This author participates in the Readers' Favorite Book Review Exchange Program, which is open to all authors and is completely free. Simply put, you agree to provide an honest review an author's book in exchange for the author doing the same for you. What sites your reviews are posted on (B&N, Amazon, etc.) and whether you send digital (eBook, PDF, Word, etc.) or hard copies of your books to each other for review is up to you. To begin, click the purple email icon to send this author a private email, and be sure to describe your book or include a link to your Readers' Favorite review page or Amazon page.
This author participates in the Readers' Favorite Book Donation Program, which was created to help nonprofit and charitable organizations (schools, libraries, convalescent homes, soldier donation programs, etc.) by providing them with free books and to help authors garner more exposure for their work. This author is willing to donate free copies of their book in exchange for reviews (if circumstances allow) and the knowledge that their book is being read and enjoyed. To begin, click the purple email icon to send this author a private email. Be sure to tell the author who you are, what organization you are with, how many books you need, how they will be used, and the number of reviews, if any, you would be able to provide.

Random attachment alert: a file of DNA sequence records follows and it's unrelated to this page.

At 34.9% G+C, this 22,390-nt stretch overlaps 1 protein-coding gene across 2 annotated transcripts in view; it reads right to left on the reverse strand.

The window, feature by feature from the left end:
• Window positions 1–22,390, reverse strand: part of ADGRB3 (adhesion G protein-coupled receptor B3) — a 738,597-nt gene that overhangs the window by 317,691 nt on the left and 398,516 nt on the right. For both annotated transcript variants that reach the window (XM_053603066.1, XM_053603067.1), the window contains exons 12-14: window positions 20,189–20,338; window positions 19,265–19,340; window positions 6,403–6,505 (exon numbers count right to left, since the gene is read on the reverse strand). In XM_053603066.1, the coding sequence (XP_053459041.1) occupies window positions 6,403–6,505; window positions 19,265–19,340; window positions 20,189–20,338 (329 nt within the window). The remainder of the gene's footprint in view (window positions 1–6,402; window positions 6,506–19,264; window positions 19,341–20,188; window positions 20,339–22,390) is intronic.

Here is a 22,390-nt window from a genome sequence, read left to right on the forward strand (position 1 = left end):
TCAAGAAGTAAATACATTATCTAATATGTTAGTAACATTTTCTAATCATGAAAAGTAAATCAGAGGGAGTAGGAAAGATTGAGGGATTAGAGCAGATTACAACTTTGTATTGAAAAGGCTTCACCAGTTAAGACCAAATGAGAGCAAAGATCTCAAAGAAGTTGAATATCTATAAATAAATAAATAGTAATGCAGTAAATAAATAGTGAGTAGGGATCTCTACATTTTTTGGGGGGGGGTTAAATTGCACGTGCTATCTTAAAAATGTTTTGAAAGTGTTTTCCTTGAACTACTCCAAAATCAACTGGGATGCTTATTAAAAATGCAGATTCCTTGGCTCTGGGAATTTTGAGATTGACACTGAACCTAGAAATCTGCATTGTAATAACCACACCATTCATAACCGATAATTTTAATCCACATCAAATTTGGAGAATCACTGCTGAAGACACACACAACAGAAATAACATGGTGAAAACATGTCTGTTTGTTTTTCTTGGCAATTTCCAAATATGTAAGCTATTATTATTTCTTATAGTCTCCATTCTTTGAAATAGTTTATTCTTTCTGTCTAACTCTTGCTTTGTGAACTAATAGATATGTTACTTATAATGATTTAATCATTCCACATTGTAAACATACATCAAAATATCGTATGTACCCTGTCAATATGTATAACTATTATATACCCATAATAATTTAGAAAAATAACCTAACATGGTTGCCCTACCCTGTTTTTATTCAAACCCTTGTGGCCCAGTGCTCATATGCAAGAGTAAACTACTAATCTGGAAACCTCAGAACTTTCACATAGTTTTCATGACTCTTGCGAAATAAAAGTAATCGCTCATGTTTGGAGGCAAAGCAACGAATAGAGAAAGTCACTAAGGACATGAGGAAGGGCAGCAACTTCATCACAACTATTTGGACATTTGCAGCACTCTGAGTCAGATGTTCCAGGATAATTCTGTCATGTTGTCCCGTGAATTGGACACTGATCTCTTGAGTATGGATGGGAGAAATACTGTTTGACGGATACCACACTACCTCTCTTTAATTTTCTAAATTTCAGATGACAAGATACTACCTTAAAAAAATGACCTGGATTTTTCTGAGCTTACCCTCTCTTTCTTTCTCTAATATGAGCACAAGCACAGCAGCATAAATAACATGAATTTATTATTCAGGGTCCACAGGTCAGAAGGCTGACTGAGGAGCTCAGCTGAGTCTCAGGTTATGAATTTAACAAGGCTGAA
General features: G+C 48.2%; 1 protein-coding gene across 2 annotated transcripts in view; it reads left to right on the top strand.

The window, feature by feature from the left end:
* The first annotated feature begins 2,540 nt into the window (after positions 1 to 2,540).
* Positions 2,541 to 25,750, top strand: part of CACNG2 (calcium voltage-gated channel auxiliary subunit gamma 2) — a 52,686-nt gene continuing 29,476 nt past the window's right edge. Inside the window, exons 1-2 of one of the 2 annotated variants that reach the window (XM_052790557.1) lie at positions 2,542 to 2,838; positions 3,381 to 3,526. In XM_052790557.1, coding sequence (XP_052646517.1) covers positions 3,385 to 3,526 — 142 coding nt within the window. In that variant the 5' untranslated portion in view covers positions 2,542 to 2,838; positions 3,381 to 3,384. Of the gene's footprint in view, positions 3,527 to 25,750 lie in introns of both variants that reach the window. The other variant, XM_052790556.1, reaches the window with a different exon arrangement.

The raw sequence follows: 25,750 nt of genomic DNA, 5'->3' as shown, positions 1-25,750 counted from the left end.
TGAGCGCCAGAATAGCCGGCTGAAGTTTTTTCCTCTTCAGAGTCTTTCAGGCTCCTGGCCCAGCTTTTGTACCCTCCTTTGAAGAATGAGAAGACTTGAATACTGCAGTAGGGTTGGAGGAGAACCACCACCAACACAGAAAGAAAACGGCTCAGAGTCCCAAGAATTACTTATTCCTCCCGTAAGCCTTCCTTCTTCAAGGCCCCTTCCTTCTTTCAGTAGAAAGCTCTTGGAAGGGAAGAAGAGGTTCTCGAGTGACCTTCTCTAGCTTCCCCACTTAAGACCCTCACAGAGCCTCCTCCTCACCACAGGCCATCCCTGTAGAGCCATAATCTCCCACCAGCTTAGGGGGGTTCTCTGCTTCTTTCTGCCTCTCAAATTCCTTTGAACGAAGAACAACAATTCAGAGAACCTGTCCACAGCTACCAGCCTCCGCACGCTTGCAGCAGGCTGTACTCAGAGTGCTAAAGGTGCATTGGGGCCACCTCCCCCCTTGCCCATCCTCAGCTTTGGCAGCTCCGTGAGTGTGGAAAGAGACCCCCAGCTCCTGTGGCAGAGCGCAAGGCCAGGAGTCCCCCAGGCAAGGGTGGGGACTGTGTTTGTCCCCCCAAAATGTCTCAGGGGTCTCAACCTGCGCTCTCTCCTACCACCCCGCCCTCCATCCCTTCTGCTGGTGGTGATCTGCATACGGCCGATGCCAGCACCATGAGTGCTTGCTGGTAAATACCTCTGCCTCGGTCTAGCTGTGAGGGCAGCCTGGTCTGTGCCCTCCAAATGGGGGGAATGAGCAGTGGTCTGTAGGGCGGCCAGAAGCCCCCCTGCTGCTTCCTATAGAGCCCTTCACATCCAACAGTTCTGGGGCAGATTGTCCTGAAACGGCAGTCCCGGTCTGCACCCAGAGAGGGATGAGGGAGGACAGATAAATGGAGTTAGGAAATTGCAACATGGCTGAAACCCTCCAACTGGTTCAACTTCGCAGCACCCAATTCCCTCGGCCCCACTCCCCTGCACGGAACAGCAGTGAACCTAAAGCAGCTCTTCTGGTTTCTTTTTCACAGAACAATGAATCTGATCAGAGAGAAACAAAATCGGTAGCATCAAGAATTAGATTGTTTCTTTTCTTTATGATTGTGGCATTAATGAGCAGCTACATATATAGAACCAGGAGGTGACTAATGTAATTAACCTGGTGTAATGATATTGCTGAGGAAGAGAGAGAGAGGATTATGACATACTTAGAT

Reviewed by Viga Boland for Readers' Favorite
With the alarming rise in suicides, especially sadly amongst teens, Nina Bingham’s memoir about losing her beloved daughter to suicide is timely, but no doubt writing it was one of the hardest things Bingham has ever done. What courage it takes to bare a heartache like hers to readers everywhere. But Bingham wrote Once the Storm is Over for other parents who might find, or have already found themselves facing similar situations with their own children, with an eye to helping them heal, as she is trying to do. It’s not easy. Nina, a divorced mom, was very close to Moriya. She knew Moriya was prone to depression, but perhaps the alarm bells weren’t loud enough. It was easy to think the sadness haunting Moriya was more the typical teenage angst so often seen amongst teens. Moriya suffered terribly after the death of her father from ALS, but Nina never thought Moriya would take her own life just a few months before her 16th birthday. What parent wants to think their child is suicidal?
In Once the Storm is Over: From Grieving to Healing After the Suicide of My Daughter, Nina not only shares the intimate details of her own battle with depression, with the rejection she suffered from her religious mother who couldn’t accept her true identity as a lesbian, and her search for a partner, a search which may have sent Moriya the message that she wasn’t enough to fill Nina’s own need for love and acceptance. In reading this memoir, I could see, as other open-minded readers will, parallels within my own family. As healing is forever a work in progress, Nina shares what has helped her heal so far. There’s some excellent advice in this well-resourced book, advice which is delivered in an uncomplicated style and written as good memoirs should be i.e. letting characters come alive through dialogue instead on non-stop reflective narrative. Recommended reading.